By Alex Hacillo
The US continues to flag as the world’s last superpower, and critics fret that China is poised to take over the reins. Should its perceived dominance be cause for concern?
Tosee the fruits of China’s economic transformation requires only a cursory glance across its physical landscape. In 1979, Shenzhen was a market town of just 30,000 people. Today, it is a sprawling metropolis, home to over 10 million people, with factories churning out microprocessors for the global market of electronics goods; a country of wooden ploughs and subsistence agriculture has become the world’s workshop. The roots of America’s status anxiety are clear: while the old industrial hubs of the West rust and decay — Detroit, Cleveland, St Louis — Chinese cities are on the rise.
In China, industrialisation has been compressed into two decades of breakneck growth. What was once a long process of haphazard development has raced to completion within a fraction of a human lifespan. Just 25 years ago, US Gross Domestic Product was 15 times greater than that of China. But the East has caught up fast, and some forecasts predict that China will overtake the US within the decade.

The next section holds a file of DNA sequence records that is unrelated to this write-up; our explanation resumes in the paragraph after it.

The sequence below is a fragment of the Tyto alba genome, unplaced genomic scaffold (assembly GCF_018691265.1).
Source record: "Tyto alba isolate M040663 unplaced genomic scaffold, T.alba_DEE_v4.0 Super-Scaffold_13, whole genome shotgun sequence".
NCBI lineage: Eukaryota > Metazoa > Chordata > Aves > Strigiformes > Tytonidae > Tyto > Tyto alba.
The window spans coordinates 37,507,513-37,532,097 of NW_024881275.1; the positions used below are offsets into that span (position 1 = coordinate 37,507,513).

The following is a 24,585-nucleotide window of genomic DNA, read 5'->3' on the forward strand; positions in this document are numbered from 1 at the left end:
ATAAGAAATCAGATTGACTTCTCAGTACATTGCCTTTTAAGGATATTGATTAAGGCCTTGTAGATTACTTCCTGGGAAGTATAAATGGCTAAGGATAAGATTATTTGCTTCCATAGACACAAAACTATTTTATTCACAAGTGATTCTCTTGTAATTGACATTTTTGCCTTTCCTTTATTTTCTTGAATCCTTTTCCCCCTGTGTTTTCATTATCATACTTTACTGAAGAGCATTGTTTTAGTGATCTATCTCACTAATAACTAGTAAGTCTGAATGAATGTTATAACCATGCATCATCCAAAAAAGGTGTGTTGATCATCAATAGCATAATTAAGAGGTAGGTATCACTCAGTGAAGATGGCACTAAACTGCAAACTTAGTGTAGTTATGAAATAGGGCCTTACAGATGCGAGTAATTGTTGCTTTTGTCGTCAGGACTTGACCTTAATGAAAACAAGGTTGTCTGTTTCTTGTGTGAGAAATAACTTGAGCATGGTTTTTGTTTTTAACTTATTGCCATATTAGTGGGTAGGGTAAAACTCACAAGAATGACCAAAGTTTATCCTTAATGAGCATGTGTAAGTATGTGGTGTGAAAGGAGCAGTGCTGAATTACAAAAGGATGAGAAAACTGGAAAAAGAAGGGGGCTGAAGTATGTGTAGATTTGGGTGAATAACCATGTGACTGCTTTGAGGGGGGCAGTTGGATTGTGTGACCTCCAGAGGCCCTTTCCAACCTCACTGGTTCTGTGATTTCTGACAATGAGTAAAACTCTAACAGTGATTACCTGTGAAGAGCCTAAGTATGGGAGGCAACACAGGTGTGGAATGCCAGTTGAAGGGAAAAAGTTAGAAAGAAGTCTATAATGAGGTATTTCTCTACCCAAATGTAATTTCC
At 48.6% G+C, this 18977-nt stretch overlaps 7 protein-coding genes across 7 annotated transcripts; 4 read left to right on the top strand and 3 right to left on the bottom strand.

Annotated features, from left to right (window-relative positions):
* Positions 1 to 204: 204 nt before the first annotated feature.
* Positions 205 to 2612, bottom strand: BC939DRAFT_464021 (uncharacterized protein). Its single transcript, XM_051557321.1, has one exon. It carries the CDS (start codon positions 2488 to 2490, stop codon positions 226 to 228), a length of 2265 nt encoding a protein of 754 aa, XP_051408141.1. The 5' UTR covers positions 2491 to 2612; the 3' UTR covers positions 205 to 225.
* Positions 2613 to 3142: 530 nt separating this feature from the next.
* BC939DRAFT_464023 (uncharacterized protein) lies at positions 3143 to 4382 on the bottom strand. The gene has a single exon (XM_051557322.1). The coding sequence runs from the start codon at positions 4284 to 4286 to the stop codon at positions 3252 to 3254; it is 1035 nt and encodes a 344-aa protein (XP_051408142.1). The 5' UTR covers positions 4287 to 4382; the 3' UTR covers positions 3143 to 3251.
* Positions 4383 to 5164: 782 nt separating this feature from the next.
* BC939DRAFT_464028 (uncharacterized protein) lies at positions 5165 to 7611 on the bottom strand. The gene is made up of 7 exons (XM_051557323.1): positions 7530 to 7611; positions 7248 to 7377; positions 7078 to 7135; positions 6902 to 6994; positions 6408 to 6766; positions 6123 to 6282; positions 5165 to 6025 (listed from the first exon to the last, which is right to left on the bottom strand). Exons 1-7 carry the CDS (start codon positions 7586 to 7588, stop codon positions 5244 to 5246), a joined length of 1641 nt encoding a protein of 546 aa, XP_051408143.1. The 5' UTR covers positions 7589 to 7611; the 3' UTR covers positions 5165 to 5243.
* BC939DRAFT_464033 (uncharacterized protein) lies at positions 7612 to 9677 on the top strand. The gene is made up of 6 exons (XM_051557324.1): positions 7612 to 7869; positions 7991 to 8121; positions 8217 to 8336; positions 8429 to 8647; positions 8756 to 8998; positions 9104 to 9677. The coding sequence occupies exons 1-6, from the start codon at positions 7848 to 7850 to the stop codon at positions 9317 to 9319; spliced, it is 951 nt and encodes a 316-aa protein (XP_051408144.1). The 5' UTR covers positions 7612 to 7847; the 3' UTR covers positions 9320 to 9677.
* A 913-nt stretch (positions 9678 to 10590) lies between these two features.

Take China’s extraordinary growth, extrapolate it into the near future, and you’ll understand the hand-wringing in the American press, the countless articles about the decline of the West and the end of the “American century.” It isn’t difficult to find grim portents for American decline by raiding the historical larder. Rome once held sway over the known world before falling prey to barbarian hordes at its frontiers. The British Empire, which once covered a quarter of the globe, fell behind the US and Germany before disintegrating after the Second World War. States and empires have a natural life-cycle, so the theory of decline goes. Global hegemony is temporary, all great powers will invariably fall, and armed conflict between stagnant empires and rising powers is all but inevitable.